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His inner 'Party Monster'

In the new film, actor Seth Green portrays James St. James, one of New York City's most visible Club Kids.

September 09, 2003|Peter McQuaid | Special to The Times

Actor Seth Green has been on TV and in movies since age 7. Author James St. James got his first taste of the spotlight in his 20s as one of the major players in New York City's notorious Club Kids scene in the '80s.

Until recently, Green's persona has been a triumph of substance over form, and St. James' has been a triumph of form over substance.

The Sept. 5 release of "Party Monster," the fact-based tale of fabulousness gone murderous, represents a shift for both artists. Green, who has been quietly walking off with just about every movie he does, portrays a drug-, attention- and drag-addicted but essentially decent young person, whose moral compass kicks into high alert when his best friend Michael Alig (played by Macaulay Culkin) starts bragging about the gruesome murder of another Club Kid. (Alig is in prison in New York.)

St. James, who wrote "Disco Bloodbath," the book the film is based on, is the basis for Green's character. (The book has been retitled "Party Monster" to coincide with the release of the film by writers-directors Fenton Bailey and Randy Barbato.)

Question: Seth, what about this movie interested you?

Green: My favorite thing is it represents a culture that I feel is so important. All these misfits that found comfort and solace in one another whether or not they wore the same outfit or were from the same school.

St. James: For all the overdoses and murder, it really was a family. It was the island of misfit toys, and we were all there to support each other and we gave each other love and support.

Green: Even if it was supporting each other through addictions or supporting each other through ...

St. James: Bad wigs!

Green: But I knew how much you'd have to have changed just to allow yourself the objectivity.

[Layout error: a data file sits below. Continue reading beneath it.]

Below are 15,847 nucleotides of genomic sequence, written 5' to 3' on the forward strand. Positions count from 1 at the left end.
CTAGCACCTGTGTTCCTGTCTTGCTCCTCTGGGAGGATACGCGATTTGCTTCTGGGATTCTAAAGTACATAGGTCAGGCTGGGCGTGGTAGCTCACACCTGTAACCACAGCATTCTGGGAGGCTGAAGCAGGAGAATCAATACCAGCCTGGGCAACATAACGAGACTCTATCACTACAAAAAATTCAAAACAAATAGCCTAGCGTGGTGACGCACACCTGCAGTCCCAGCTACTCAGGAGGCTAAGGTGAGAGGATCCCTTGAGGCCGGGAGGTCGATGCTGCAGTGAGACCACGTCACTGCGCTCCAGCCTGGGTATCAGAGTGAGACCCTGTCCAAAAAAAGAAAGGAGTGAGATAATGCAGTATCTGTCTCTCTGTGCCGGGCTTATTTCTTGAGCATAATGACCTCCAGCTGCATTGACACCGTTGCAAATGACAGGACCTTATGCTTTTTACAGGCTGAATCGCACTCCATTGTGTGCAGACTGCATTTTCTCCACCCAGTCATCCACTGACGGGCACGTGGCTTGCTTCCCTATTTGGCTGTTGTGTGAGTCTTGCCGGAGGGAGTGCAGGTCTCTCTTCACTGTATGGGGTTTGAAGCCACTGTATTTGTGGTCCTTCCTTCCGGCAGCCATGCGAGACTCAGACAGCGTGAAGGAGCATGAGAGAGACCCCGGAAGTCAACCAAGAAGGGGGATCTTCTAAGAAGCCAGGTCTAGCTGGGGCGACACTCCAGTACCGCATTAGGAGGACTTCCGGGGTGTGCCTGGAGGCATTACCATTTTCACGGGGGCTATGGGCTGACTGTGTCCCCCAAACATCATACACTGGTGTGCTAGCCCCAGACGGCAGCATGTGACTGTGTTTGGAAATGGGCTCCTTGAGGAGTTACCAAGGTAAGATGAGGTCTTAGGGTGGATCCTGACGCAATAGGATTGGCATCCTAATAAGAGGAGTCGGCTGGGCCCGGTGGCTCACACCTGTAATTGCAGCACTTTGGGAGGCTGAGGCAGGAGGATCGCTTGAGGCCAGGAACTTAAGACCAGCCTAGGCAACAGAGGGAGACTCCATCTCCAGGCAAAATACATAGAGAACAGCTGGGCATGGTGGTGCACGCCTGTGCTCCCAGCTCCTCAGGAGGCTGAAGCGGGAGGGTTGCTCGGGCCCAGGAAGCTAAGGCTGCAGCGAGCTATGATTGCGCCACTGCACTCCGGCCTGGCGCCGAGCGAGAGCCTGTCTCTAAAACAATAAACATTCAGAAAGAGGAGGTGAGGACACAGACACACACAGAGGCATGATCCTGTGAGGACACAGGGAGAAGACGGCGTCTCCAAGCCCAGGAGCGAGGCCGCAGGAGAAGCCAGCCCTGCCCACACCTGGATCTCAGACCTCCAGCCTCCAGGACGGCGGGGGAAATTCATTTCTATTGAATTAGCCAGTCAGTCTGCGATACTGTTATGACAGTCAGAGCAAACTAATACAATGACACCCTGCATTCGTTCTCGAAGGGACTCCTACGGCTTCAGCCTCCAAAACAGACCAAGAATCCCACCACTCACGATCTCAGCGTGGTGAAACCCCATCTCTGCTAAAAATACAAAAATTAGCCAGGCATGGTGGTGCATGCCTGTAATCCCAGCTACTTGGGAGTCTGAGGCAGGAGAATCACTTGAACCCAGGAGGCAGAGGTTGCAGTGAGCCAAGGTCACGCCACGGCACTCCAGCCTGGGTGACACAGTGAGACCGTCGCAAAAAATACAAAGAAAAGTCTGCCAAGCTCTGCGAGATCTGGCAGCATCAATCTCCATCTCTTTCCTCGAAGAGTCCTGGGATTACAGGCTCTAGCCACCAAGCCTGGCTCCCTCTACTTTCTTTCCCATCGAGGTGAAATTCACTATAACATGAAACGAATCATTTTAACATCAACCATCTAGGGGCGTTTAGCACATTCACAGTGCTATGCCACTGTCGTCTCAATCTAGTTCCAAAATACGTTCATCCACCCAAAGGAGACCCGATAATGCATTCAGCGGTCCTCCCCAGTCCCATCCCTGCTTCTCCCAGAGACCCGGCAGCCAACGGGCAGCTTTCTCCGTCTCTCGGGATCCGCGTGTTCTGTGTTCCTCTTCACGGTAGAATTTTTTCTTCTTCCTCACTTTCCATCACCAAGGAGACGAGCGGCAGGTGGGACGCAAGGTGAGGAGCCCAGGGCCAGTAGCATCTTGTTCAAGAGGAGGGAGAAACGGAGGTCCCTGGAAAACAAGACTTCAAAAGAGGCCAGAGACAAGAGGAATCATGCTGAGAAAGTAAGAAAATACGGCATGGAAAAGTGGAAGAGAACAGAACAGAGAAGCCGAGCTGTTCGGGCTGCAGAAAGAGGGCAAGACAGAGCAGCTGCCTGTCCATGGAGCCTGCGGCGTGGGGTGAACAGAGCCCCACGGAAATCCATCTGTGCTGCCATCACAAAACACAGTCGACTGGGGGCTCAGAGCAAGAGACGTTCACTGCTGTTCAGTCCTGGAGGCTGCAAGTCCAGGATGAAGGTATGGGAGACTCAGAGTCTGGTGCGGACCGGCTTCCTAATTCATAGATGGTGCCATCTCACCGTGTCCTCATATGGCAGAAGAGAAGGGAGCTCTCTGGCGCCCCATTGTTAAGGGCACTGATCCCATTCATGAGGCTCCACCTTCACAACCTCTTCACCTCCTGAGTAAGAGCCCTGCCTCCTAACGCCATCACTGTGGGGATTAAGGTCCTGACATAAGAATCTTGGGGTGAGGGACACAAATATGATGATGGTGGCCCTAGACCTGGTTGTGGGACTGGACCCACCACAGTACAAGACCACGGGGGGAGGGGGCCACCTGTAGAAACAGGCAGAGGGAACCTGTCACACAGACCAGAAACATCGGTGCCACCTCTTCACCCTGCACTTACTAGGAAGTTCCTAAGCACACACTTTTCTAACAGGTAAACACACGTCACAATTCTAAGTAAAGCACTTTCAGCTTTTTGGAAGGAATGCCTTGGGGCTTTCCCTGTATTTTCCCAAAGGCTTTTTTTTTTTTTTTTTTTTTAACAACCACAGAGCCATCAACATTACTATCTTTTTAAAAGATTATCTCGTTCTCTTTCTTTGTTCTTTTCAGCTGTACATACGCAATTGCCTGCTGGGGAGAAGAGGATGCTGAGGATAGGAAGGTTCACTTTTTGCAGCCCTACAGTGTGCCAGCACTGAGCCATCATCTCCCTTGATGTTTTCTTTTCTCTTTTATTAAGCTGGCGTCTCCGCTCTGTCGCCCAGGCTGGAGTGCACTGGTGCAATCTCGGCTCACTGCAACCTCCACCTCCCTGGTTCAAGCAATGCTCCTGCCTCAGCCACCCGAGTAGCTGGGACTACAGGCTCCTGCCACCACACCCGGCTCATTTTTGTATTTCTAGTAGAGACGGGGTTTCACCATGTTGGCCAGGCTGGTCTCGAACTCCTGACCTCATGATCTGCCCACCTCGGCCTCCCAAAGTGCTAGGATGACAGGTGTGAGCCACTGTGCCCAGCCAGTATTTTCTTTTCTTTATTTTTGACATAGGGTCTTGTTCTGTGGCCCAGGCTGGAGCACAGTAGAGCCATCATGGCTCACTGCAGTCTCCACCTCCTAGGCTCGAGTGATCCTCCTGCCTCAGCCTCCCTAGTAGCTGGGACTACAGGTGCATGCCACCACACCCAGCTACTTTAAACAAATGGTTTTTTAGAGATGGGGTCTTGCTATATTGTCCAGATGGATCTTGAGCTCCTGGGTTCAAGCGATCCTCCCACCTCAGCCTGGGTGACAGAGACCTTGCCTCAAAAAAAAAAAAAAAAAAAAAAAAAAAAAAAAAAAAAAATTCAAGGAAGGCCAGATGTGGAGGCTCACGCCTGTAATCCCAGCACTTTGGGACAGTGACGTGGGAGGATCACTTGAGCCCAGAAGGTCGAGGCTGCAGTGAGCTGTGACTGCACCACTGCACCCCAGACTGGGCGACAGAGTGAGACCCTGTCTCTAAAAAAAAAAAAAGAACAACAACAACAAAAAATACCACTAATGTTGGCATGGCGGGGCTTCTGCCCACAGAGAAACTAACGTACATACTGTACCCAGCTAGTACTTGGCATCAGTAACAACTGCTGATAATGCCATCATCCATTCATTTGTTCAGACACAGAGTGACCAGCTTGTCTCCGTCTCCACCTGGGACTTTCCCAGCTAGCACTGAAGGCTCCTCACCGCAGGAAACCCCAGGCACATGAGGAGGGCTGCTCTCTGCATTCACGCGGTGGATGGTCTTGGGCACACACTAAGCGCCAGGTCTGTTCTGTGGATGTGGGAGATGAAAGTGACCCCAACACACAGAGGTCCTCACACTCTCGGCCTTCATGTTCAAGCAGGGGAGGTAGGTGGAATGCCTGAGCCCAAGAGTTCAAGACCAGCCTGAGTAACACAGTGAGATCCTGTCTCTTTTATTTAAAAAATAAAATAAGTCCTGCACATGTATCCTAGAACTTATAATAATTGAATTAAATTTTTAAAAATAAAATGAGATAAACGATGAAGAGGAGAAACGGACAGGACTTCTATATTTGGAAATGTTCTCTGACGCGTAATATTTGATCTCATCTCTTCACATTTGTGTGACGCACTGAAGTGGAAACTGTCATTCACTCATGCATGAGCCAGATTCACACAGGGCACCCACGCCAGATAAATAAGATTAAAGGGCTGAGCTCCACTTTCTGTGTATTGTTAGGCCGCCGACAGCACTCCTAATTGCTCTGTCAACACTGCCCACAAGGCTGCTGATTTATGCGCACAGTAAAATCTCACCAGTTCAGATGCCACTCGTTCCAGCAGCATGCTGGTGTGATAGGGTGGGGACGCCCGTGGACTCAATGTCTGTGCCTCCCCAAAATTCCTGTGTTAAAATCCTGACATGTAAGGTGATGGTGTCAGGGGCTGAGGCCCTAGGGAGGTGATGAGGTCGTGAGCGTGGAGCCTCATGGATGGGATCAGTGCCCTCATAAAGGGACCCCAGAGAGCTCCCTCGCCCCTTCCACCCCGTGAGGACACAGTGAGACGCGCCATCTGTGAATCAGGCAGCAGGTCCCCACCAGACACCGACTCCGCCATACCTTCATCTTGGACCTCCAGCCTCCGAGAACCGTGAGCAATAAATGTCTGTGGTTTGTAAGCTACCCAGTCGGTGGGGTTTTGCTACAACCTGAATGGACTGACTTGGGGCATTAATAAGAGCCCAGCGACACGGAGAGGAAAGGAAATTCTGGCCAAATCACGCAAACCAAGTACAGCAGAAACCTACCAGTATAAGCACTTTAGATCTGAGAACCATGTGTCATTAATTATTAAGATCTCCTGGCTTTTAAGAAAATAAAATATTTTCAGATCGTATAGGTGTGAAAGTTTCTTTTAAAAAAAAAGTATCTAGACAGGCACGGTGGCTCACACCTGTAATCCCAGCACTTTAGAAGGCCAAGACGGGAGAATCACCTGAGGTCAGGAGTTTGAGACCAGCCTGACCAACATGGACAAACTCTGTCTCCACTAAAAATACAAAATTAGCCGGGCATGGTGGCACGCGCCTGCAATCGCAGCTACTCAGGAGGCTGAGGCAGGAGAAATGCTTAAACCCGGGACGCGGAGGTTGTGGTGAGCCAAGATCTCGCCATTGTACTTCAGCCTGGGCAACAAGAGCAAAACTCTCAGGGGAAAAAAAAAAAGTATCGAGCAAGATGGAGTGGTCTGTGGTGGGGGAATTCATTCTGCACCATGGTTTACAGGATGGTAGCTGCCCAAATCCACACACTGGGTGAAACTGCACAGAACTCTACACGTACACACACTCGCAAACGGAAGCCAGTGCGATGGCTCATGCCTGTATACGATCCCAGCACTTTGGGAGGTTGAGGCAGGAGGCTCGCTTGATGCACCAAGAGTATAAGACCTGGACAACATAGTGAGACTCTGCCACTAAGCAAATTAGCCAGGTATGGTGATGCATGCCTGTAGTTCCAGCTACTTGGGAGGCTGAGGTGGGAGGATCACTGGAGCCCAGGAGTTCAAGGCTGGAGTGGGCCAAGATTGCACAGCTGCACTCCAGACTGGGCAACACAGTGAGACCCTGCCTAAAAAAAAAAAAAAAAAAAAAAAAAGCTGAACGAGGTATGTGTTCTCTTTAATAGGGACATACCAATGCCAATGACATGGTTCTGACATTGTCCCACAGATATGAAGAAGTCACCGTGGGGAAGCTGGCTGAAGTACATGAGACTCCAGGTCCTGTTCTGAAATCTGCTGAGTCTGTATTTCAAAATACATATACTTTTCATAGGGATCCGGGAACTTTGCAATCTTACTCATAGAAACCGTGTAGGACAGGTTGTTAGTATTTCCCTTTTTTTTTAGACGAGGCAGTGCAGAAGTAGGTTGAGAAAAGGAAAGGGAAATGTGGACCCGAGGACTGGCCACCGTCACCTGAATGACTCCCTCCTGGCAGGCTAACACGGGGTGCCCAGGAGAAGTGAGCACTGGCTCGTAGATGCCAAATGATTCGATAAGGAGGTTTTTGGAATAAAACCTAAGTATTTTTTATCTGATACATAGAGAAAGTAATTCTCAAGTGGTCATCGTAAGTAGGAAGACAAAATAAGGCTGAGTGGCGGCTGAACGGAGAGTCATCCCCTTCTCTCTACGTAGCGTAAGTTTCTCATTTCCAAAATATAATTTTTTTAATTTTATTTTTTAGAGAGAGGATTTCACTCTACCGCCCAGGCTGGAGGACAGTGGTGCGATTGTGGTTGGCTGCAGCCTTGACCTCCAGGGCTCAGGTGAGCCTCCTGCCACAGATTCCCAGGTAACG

St. James: I didn't know how much I'd changed until I saw your portrayal of me and then I realized I am such an old spinster now.

Green: There was so much research material that Mac and I used just because it was available. These guys were so savvy with manipulating the media to sensationalize themselves, it was really, really clever.

St. James: After Michael killed Angel, Geraldo had this whole thing, he was like, "I can't believe that it happened. A friend! Someone who's been on the show! A boy I watched grow!"

Green: "How horrifying! A boy I watched right before my eyes! Was there anything that I could have done to change the outcome?" The performance level of the kids on those shows versus the way they were on their own video cameras.

Q: Seth, what did you put in of James and what did you leave out?

Green: My main thing was that I didn't want to do an impersonation. There were little things that I used trying to figure out his voice, trying to get his walk, the way he moves, the way he reacts to things. We'd be filming a scene -- "How do you knock on a door? I'm about to knock on a door and make a grand entrance."

More than anything I really tried to figure out, like, the essence of James. How he would respond to things. What he was like in the private moments. Those things are so different from what was going on in a club, in costume.

Q: James, what is it like to see yourself portrayed?

St. James: The scene that always really upsets me is the teeter-totter one. It was a conversation I had with Michael 10 years ago, and all of a sudden you see two people saying your words, and you feel a little violated.

You know when you're writing and it's just you and the computer screen and you never think that anyone is ever going to read it ... you're able to say private things when you're writing. But then you're sitting in a room with everyone listening, it is sort of an odd thing and I did feel a little weird at that point.

Green: Part of what really helped me, along with the makeup, and all that stuff was reading "Freak Show," which was something that James wrote before "Disco Blood Bath."

"Freak Show" talks about the process of getting dressed and getting prepared and the makeup and ...

St. James: Of getting into drag and the energy that makeup gives you and how you can never just treat this as a costume.

Green: An embodiment of an essence of something.

St. James: It's not concealing, it's revealing.

Green: Exactly. We had to do a photo shoot for a scene in the movie where the Club Kids appear in a magazine, and that was the first time. I'd put on the heels before and I'd tried on the costumes before but I hadn't got "done" and when [makeup designer] Kabuki came in and did me up and Jason [Hayes, who designed the hair, wigs and hairpieces] did my hair and I had this outfit and all of a sudden it was real. And then, it was like, "OK, if I walk out into this production office, and I don't own this, everybody is going to know!"

And I walked out, and I was wearing nothing, I was wearing like vinyl underpants and like some chain and a boa. And it was really fun -- "All right! I can do this! I can do this!"

St. James: I had complete faith that Seth could do it justice. And then when we met, the first time we met ...

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